Author Keywords
Archaeology; Discourse; Discursive constitution; Foucault; Power-knowledge; Subject; Subjectification

DOI: 10.1016/j.cpa.2013.10.009

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Barros, S.R.
Deciphering Babel: Dis/locations of the professional self and the second language curriculum
(2013) Qualitative Report, 18 (52).

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In the following (auto) ethnographic study, I draw from Burdick’s (2012) analogy of qualitative research as “auto-archeology” and from parrhesia (Foucault, 1988) as a rhetorical device of self-definition and preservation to explore the interplay of power and identity within the context of second language education discourses. Specifically, I focus on the ways in which, through the creation of particular performative strategies, two educators working within the context of Liberal Arts institutions negotiate, construct and resist the everyday pressures and implied prejudices often associated with the curriculum and instruction of second languages in the United States. I conclude this study by arguing that the examination of how institutional power is reflected in teachers’ narratives is essential to the achievement of a better understanding of the lack of solidarity among the professoriate as well as the disconnect between authority, theory and praxis in the exercise of the second language profession.

Author Keywords

Autoethnography; Identity; Language education and democracy; Parrhesia

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Zimmerman, A.
Foucault in Berkeley and Magnitogorsk: Totalitarianism and the limits of liberal critique
(2014) Contemporary European History, 23 (2), pp. 225-236.

Returning to Stephen Kotkin’s Magnetic Mountain: Stalinism as a Civilization almost two decades after its publication allows us to take stock, from a slight temporal distance, of the reception in our discipline of the work of Michel Foucault. Magnetic Mountain is the one of the books that came out of a project that Kotkin and a number of other students began under Foucault’s direction at the University of California, Berkeley in 1983 (p. xviii). Foucault’s work in California occurred during a particular turn in his political thinking, a moment when he experimented with liberal alternatives to the left theories of the first decades of his career. Kotkin’s book is not simply an application of a general Foucauldianism, but rather of a specific California Foucault.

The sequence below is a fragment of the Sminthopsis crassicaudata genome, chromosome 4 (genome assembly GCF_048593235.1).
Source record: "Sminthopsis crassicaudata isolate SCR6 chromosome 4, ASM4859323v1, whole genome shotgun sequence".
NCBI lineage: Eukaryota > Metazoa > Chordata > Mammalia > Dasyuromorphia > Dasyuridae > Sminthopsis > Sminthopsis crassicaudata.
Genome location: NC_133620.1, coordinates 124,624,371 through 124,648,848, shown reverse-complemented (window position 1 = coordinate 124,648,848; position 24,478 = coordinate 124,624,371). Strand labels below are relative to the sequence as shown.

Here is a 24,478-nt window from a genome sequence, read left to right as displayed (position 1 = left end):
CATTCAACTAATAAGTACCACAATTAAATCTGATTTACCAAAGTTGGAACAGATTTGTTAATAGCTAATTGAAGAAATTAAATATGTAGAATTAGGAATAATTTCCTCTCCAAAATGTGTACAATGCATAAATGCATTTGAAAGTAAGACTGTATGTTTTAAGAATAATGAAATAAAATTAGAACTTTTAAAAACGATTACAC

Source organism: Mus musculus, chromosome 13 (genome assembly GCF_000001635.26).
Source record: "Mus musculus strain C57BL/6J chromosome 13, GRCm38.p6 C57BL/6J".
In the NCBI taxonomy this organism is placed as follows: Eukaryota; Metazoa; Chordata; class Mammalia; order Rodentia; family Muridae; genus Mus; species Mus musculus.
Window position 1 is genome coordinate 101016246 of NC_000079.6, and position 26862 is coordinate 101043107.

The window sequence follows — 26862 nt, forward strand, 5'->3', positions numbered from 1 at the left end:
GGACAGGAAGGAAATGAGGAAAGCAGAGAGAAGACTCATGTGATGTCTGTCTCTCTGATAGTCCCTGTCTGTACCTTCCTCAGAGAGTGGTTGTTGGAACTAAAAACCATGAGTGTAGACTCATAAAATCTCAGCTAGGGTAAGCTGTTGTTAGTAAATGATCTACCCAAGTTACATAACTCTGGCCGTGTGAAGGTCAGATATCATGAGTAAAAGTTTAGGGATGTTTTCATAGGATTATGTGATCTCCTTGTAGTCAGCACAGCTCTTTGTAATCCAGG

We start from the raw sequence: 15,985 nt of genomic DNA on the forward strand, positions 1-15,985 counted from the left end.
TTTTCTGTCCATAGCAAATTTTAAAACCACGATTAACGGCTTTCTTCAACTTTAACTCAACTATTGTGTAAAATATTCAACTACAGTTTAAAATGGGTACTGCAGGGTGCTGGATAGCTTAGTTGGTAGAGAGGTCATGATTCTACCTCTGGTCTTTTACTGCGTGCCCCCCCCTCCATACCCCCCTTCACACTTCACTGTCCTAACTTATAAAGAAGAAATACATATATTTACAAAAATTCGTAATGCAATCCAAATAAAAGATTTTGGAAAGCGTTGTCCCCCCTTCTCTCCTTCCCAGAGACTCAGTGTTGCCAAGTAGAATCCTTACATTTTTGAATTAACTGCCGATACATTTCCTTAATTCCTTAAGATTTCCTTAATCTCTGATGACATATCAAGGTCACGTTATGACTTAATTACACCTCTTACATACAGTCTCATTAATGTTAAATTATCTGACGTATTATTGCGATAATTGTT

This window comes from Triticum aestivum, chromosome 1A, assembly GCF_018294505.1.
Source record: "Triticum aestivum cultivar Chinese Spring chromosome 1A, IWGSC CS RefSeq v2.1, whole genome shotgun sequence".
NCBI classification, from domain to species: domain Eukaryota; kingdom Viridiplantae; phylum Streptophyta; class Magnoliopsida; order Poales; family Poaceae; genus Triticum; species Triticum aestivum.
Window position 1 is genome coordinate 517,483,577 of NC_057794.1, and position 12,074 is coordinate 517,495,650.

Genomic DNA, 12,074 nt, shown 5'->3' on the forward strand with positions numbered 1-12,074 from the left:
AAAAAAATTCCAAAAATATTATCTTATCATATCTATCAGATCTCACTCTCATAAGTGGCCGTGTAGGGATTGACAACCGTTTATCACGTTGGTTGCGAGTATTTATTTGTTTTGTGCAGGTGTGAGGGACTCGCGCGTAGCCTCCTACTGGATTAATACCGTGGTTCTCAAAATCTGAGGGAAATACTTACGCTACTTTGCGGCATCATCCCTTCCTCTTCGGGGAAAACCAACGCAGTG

DOI: 10.1017/S0960777314000101

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Colin Gordon, Plato in Weimar. Weber revisited via Foucault: two lectures on legitimation and vocation, Economy and Society, Volume 43, Issue 3, 2014

DOI: 10.1080/03085147.2014.956464

The text that follows brings together two papers about resonances between late lectures: Weber’s lectures of 1918 on science and politics as vocations, and Foucault’s final courses (1980–84) on subjectivity, truth and the political. The title alludes to Foucault’s 1983 discussion of Plato’s political experiences in Sicily, as narrated in his Seventh Letter, juxtaposed to Weber’s public interventions in Germany at the time of the foundation of the Weimar Republic. Linked to this is an exploration of the centrality in the work of both Weber and Foucault of an historical ethnography and ethology of the political, and of the forms of connectivity in our cultures between ethics, truth and government.

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Tula, M., Pande, R.
Re-inscribing the Indian courtesan: A genealogical approach
(2014) Journal of International Women’s Studies, 15 (1), pp. 67-82.

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Women historiography has been one of the major concerns of the feminist movement particularly since 1960s. Looking at the figure of the courtesan in India-its histories, representations, repression and re-emergence, the paper seeks to problematize discourses of both Universalist and minority history writing that have been built around these women. In the context of Post-Colonial theory, and in the light of the dynamic nature of the categories of Truth, Power, Knowledge, and Discourse, the paper seeks to salvage Foucault’s methodology of writing a genealogical history as opening new avenues within the history of the courtesan in India in particular and women’s history writing in general.

Author Keywords
Courtesans; History writing; Indian women; Women on the margins; Women’s history